Norcal's $1000 PC Build. Please Do Enter

Discussion in 'Fine Living, Home, Design & Auto' started by NorCal, Jan 17, 2012.

  1. furo

    furo Senior member

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    Doesn't look too shabby

    Here's what I got for comparison, I think you sent me a PM a while back...

    [​IMG]
     


  2. otc

    otc Senior member

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    You really shouldn't have to buy any cables...they should all come with the motherboard (and non-OEM drives usually come with them too).

    I don't think I have ever bought an internal computer cable. (Other than the time I ordered a round PATA cable back before SATA existed....but that was a luxury item and I could have just used the ribbon cable that came with the mobo)
     


  3. NorCal

    NorCal Senior member

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    Yeah, I assume I'll just go to Radioshack if I need anything. I have a OEM item in there so I might. Also I would imagine I will want a really long ethernet cable to connect the whole thing to the internet.
     


  4. otc

    otc Senior member

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    Well for that you almost have to go to monoprice (or I suppose somewhere like ebay).

    I have some insane ethernet cable that I bought back in college for dirt cheap...we had to run ethernet from our apartment where the internet came in to the apartment on the other side of the stairway landing so the xbox could stream video with XBMC (we shared 2 units on the top floor of the building and the TV and couch were in the girls' apartment) and it had to edge around the doorframes and shit so that it never crossed the open floor. Thing would have been something ridiculous like $75-100 at any brick and mortar shop in town.
     


  5. indesertum

    indesertum Senior member

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    i dunno how young your kid is but you should have him build it anyways. or at least do it together so he learns about it himself
     


  6. NorCal

    NorCal Senior member

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    he's 11 and we will be building it together. I figure it will be a good learning experience for both of us. HTPC is next.
     


  7. whiteslashasian

    whiteslashasian Senior member

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    This is a great idea.

    The aftermarket CPU Cooler should have thermal interface. My suggestion for the 212+ is the apply the interface to the bottom of the cooler since there are some crevices where the heatpipes meet the base, and then spread and smooth to a THIN layer with an old (clean with mineral spirits or rubbing alcohol) credit card. There are videos on how to do this properly.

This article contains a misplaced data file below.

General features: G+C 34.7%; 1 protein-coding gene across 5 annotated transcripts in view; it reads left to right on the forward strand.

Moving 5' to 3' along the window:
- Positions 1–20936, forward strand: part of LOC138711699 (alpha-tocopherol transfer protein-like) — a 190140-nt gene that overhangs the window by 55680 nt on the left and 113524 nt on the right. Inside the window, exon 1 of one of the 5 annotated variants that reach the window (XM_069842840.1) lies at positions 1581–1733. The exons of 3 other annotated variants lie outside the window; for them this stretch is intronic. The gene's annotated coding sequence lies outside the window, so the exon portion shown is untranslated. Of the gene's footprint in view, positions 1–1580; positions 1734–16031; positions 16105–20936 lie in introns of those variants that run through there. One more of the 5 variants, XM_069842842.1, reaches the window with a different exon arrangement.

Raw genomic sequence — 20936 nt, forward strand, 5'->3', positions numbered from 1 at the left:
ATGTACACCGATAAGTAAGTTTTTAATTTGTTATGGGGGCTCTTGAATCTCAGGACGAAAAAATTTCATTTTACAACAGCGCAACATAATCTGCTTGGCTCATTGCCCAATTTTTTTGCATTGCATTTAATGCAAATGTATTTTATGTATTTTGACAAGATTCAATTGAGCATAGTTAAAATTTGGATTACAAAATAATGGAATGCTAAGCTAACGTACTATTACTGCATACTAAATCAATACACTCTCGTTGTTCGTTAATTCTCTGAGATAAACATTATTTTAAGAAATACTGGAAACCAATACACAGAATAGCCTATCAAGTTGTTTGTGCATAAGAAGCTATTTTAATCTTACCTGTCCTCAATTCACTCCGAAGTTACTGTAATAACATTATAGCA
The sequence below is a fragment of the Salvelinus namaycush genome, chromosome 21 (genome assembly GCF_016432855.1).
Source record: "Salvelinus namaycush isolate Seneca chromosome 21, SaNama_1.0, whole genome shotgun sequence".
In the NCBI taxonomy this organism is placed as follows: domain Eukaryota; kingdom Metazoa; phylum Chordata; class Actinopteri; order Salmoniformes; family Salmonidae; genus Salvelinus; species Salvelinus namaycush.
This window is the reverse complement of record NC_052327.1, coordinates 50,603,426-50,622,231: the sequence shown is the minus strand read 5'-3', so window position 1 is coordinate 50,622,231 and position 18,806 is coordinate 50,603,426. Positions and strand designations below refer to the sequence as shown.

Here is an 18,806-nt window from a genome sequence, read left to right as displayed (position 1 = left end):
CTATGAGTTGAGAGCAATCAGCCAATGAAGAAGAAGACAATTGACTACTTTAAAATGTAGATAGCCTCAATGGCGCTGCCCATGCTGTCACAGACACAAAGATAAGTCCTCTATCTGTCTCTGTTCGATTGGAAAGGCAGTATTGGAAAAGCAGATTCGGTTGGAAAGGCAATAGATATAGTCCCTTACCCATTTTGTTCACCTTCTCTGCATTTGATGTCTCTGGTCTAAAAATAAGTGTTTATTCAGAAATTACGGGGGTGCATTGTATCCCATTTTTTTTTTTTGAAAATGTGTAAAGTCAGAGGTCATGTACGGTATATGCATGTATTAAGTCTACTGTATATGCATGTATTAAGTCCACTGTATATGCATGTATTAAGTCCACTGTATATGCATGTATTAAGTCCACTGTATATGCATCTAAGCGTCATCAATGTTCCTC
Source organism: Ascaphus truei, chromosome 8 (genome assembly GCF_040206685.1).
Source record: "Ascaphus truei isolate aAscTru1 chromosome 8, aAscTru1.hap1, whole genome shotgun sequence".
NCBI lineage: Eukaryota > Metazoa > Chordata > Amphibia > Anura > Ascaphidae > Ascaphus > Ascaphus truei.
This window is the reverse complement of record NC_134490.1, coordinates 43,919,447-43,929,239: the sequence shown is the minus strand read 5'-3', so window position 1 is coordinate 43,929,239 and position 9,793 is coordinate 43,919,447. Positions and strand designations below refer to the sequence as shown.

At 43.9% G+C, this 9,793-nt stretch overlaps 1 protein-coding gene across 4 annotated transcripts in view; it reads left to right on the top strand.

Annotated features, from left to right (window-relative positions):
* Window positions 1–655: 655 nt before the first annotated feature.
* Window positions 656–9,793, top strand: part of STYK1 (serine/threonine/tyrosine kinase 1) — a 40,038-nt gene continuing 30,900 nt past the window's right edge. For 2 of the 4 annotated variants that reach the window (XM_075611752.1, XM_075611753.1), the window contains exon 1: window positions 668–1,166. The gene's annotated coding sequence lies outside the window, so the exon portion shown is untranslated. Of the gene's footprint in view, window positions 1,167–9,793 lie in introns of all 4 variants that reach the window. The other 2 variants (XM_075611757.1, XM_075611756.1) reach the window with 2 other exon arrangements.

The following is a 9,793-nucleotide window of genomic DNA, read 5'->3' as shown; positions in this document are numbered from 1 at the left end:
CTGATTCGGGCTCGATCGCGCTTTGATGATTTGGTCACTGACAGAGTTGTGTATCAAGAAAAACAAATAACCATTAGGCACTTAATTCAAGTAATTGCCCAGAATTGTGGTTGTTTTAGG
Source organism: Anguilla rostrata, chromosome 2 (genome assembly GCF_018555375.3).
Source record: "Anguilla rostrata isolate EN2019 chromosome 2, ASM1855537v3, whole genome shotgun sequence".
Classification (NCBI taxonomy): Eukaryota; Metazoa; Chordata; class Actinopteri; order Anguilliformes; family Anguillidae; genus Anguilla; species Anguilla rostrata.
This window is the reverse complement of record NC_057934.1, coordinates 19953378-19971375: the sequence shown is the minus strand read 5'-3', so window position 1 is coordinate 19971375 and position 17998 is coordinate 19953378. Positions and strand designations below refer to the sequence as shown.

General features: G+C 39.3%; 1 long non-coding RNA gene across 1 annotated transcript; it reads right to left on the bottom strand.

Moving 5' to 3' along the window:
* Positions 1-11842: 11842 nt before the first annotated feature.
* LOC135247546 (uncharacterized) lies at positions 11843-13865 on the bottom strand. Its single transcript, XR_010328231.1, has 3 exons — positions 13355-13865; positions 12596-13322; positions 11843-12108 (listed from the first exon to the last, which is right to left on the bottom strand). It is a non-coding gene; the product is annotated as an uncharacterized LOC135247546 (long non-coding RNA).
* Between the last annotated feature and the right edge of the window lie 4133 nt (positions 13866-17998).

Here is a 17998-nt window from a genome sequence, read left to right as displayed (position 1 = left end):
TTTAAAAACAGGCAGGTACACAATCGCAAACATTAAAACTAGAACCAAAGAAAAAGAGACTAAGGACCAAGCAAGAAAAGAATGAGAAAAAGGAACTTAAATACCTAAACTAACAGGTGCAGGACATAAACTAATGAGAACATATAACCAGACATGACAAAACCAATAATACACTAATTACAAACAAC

Last edited: Feb 1, 2012


  8. furo

    furo Senior member

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    Yeah this was the only thing that I didn't do the best on when I built my pc. I spread the thermal paste with my thumb. Oh well...
     


  9. NorCal

    NorCal Senior member

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    I've seen a video but how tacky is the paste? will it run much and do I let it dry at all before sticking it on the CPU?

    I just got my case and that thing is HUGE!! seriously I could fit a small child inside. Actually pretty excited. Def a new challenge.
     


  10. Blackhood

    Blackhood Senior member

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    Thermal paste usually has the consistency of toothpaste. You wont be able to let it dry, it usually takes 24 hours to solidify (if ever) under the heat of a running CPU.
     


  11. skitlets

    skitlets Senior member

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    I prefer the riceball and smush method. Just place a little bit of paste, about the size of a rice grain, on the cpu. Put the cooler on, rotate, lock in.

    If the cooler comes with a heating pad instead of paste, do not use. Those things are awful. If you mess up and need to clean, use alcohol and a coffee filter or lens tissue. Don't want to leave lint around.
     
    Last edited: Feb 1, 2012


  12. furo

    furo Senior member

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    Just remember to ground yourself to the case while doing your build, and your kid too

    A lot of folks use a grounding strap on the wrist, but it isn't necessary ... just gotta keep a hand on the case and you're good to go
     
    Last edited: Feb 1, 2012


  13. yjeezle

    yjeezle Senior member

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    i did this.

    oh... and be sure you get the wires connected properly (/captain obvious)... or you'll fry your mobo
     


  14. whiteslashasian

    whiteslashasian Senior member

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    The grain of rice method works only for perfectly flat heatsink bases. The Hyper 212 has grooves where the heatpipe meets the actual base (allowing the heatpipe to come in direct contact with the CPU heat spreader). Therefore he must spread the thermal interface across the whole base with a credit card, VERY thinly, before attaching in order to ensure that everything is in contact.

    [​IMG]
     


  15. furo

    furo Senior member

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    That's why I went with the Zalman pictured below, no grooves to worry about:

    [​IMG]

    Here's what my pc looked like during the final stages of my build, prior to my rearranging some wires for better airflow:

    [​IMG]
     
    Last edited: Feb 2, 2012


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